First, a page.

Date of this Version
Social Cognitive and Affective Neuroscience
Individuals react differently to social experiences; for example, people who are more sensitive to negative social experiences, such as being excluded, may be more likely to adapt their behavior to fit in with others. We examined whether functional brain connectivity during social exclusion in the fMRI scanner can be used to predict subsequent conformity to peer norms. Adolescent males (n = 57) completed a two-part study on teen driving risk: a social exclusion task (Cyberball) during an fMRI session and a subsequent driving simulator session in which they drove alone and in the presence of a peer who expressed risk-averse or risk-accepting driving norms. We computed the difference in functional connectivity between social exclusion and social inclusion from each node in the brain to nodes in two brain networks, one previously associated with mentalizing (medial prefrontal cortex, temporoparietal junction, precuneus, temporal poles) and another with social pain (dorsal anterior cingulate cortex, anterior insula). Using predictive modeling, this measure of global connectivity during exclusion predicted the extent of conformity to peer pressure during driving in the subsequent experimental session. These findings extend our understanding of how global neural dynamics guide social behavior, revealing functional network activity that captures individual differences.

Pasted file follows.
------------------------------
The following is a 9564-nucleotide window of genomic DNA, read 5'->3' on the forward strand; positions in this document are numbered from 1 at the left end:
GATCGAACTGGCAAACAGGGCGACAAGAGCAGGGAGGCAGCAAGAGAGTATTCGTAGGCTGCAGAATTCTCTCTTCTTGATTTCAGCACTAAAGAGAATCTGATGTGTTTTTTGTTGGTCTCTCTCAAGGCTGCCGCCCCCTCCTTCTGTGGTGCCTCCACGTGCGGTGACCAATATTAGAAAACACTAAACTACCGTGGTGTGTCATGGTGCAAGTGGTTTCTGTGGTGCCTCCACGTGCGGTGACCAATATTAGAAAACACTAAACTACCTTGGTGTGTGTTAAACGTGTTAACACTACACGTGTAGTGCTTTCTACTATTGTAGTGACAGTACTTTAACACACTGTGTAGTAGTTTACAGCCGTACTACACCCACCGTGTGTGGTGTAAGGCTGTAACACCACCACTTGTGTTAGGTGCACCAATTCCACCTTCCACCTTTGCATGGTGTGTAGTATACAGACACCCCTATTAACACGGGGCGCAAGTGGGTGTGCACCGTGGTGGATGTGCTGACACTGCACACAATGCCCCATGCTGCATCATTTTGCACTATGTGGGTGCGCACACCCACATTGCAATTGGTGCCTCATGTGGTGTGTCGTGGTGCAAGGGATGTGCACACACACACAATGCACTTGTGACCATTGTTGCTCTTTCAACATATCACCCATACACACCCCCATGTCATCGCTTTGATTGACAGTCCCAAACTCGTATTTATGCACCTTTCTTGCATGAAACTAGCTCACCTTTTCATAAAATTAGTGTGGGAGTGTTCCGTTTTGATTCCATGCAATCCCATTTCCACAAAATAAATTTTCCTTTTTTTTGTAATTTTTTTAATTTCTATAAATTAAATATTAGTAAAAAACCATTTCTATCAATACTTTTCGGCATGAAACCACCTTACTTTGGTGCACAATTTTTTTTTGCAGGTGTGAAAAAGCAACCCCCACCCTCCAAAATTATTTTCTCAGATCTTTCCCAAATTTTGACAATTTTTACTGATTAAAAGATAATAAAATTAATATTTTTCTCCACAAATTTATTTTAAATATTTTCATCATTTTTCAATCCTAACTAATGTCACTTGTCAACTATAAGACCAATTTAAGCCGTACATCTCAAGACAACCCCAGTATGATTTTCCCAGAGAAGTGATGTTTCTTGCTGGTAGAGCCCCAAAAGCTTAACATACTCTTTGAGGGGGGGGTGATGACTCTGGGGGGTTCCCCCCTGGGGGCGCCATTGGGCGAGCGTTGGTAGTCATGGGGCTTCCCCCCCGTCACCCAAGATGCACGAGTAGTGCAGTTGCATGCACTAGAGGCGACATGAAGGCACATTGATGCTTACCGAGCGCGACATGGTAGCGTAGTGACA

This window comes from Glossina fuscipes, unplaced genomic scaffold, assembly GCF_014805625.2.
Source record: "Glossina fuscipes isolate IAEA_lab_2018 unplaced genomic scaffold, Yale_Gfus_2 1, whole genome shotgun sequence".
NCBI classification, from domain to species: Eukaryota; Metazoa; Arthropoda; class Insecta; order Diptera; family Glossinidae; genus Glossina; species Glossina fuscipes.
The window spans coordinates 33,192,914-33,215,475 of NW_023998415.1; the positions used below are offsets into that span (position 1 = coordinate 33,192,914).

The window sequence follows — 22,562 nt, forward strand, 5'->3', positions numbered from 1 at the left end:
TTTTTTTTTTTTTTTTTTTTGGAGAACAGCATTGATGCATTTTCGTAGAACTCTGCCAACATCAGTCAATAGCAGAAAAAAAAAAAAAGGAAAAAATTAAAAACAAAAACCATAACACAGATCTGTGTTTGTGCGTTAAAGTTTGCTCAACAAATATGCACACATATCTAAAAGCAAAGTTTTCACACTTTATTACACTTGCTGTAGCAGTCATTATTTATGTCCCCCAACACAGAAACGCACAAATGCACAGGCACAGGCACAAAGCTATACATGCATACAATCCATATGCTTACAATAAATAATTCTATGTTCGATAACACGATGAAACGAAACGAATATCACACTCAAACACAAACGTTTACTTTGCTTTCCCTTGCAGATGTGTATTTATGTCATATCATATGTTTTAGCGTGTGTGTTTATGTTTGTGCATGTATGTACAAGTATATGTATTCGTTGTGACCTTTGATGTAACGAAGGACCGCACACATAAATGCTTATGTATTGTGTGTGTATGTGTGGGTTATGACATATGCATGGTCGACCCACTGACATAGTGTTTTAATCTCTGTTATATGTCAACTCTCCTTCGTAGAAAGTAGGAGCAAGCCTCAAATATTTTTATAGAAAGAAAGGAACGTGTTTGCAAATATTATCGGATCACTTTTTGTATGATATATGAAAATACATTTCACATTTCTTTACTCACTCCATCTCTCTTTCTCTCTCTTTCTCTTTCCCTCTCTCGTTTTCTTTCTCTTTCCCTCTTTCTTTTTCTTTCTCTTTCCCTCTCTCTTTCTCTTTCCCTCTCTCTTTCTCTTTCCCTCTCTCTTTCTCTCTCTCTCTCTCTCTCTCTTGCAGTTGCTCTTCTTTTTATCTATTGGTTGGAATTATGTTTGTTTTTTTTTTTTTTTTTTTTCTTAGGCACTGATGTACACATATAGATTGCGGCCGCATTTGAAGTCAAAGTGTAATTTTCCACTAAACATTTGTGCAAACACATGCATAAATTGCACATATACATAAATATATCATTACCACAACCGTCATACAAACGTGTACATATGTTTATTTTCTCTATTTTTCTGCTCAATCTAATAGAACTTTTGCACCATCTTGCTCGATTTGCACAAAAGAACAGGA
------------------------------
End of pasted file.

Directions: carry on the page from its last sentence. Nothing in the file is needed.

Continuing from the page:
© The Authors (2018). Published by Oxford University Press. This is an Open Access article distributed under the terms of the Creative Commons Attribution Non-Commercial License (http://creativecommons.org/licenses/by-nc/4.0/), which permits non-commercial re-use, distribution, and reproduction in any medium, provided the original work is properly cited. For commercial re-use, please contact email@example.com
fMRI, functional connectivity, mentalizing, network, social pain
Wasylyshyn, N., Falk, B. H., Garcia, J. O., Cascio, C. N., O'Donnell, M. B., Bingham, C. R., Simons-Morton, B. G., Vettel, J. M., & Falk, E. B. (2018). Global Brain Dynamics during Social Exclusion Predict Subsequent Behavioral Conformity. Social Cognitive and Affective Neuroscience, 13 (2), 182-191. https://doi.org/10.1093/scan/nsy007
Cognition and Perception Commons, Interpersonal and Small Group Communication Commons, Mass Communication Commons, Personality and Social Contexts Commons, Social Influence and Political Communication Commons, Social Psychology Commons
Date Posted: 15 June 2018